"Hola Puerto Rico!" he shouted to hundreds of cheering islanders - and a few surprised cruise-ship passengers - in Old San Juan. So began that most Puerto Rican of campaign activities: the caminata. Following the speaker truck, and trailed by supporters, Obama strolled the cobblestoned streets of the walled city, shaking hands, signing autographs and pausing every so often to wiggle his hips to the music.
It's presidential politics, island-style - and if it's a departure for the candidates in tomorrow's Democratic primary, it's unlike anything this U.S. territory of 4 million has seen in years.
U.S. citizens since 1917, islanders cannot vote for president. The parties include them in the nomination process, but not since 1980 has a primary race lasted long enough for Puerto Rico's votes to matter.
Hillary Clinton, who is expected to win easily tomorrow, spent several days this week hopping around the island. Obama visited briefly last weekend and is advertising on local radio and television.
At stake in the largest of the three remaining primaries are 55 pledged delegates - more than in Montana and South Dakota combined. Obama, who is closing in on the nomination, will be looking to add to his delegate total. Clinton, who led Obama by double digits in one local poll this week, is hoping to narrow the gap in the overall popular vote.
Where the candidates see voters, Puerto Rico sees an opening. Local leaders, long frustrated by what they view as Washington's indifference, say the primary is a rare opportunity to focus American attention on island issues.
"You know, we're not accustomed to seeing candidates placing ads in papers and the radio and television and making specific commitments," said Roberto Prats Palerm, chairman of the island Democratic Party and co-chairman of the Clinton campaign here. "Puerto Rico has to use this event wisely so that we can generate as much benefit as we can."
For an island with a faltering economy, high crime rates and hundreds of thousands of people without health insurance, that means lobbying for equal participation in federal tax breaks for manufacturing, grants for more police on the streets and programs such as Medicare and Medicaid.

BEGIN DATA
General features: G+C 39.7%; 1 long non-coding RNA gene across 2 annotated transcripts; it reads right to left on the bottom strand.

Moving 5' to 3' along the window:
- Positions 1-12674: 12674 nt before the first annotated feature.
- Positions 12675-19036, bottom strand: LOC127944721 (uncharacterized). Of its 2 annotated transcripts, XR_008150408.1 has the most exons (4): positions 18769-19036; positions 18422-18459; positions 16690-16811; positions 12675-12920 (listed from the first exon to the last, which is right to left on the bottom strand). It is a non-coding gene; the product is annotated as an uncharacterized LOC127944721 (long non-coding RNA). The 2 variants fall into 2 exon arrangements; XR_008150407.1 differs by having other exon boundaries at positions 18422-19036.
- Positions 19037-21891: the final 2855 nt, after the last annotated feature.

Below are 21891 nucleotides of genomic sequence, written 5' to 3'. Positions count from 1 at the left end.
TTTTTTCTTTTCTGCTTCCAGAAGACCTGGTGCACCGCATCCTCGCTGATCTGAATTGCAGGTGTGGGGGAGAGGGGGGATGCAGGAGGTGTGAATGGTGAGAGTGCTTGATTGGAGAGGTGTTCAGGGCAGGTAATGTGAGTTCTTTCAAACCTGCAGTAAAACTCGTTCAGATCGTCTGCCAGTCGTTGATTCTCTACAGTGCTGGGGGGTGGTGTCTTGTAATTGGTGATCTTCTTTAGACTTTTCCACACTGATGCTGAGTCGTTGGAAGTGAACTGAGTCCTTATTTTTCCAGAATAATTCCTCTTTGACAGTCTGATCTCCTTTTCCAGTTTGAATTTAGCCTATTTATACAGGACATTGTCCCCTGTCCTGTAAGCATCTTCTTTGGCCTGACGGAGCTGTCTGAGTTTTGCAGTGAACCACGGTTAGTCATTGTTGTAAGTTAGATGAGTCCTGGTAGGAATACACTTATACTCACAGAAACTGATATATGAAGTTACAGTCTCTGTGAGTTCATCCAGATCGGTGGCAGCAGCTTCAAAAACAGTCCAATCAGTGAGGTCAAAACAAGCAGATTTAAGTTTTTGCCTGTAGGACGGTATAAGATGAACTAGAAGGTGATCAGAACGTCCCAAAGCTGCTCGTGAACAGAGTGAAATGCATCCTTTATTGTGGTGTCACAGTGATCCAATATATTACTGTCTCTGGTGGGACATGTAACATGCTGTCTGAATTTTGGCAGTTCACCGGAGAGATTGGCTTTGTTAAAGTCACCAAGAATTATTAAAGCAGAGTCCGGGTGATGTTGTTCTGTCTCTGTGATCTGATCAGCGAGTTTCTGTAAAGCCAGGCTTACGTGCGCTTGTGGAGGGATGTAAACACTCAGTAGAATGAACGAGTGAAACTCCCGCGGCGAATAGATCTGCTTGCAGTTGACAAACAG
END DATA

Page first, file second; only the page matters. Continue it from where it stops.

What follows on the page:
Roberto Padilla, waiting for Clinton to speak in the southern town of Pe?uelas, called the primary "a great opportunity for Puerto Rico's voice to be heard."
"I know that presidential candidates are pretty much informed by their advisers as to the history of the island," said Padilla, an industrial engineer here. "But there's so much to be learned about our culture and our lack of rights. ... We have an extraordinary need of jobs, a great need of infrastructure. We need for us to have an equal opportunity."
Clinton and Obama have been receptive to such calls. But on the central issue here - the island's relationship with the U.S. - they've been careful to avoid taking sides.
Under Puerto Rico's commonwealth status, islanders don't pay U.S. income taxes, but their voice in Washington is limited to a nonvoting delegate in the House of Representatives. Puerto Ricans have long been deadlocked between maintaining that status and seeking statehood, under which they would pay the tax, but also gain two senators, six congressmen and a vote for president.
The bitter debate permeates island politics, hindering progress in education, economic development, law enforcement and other areas. For an American politician to back one option over the other would be to write off the support of half the electorate.
Accordingly, Obama and Clinton have said it's a matter for Puerto Ricans to decide, and they have sought the votes of statehooders and commonwealthers alike.
"All people are entitled to a representative form of government that represents them at all levels of government," Clinton said in Pe?uelas. "I will, as your president, on day one work with all of the factions here in Puerto Rico and with the Congress to enable you to determine your status."
Clinton led Obama by 19 percentage points among Puerto Ricans who said they were certain to vote in the primary, according to a poll released this week by the San Juan newspaper El Vocero and the Univision television network. As a senator from New York, she represents 1 million Puerto Ricans, many of whom have relatives on the island. And she appears to benefit from association with her husband's administration, of which 69 percent of Puerto Ricans expressed approval in the survey by the firm of former Bill Clinton pollster Stanley Greenberg.
Obama appears to suffer from his association with island Gov. Anibal Acevedo Vila, who was indicted by a federal grand jury in March on campaign finance violations. Acevedo Vila, Obama's campaign co-chairman and most prominent supporter, did not appear with him in Old San Juan.
In an island known for high voter turnout, as many as 1 million are expected to vote tomorrow.
"No matter how you look at it, who the president is makes a difference," said Jeff Malley Vega, a corporate attorney in San Juan who backs Obama. "We've paid the price in Iraq, but we had no say in whether we went to war. Helping in any way to determine who's president, even in this half-baked way, is important."
Statehooders hope enthusiasm for the primary will translate into support for their cause.
"If they're showing interest in our issues and they're spending time and money and effort in Puerto Rico now," said Luis Fortu?o, the island's delegate to Congress, "just imagine what would happen if we could vote in the general election."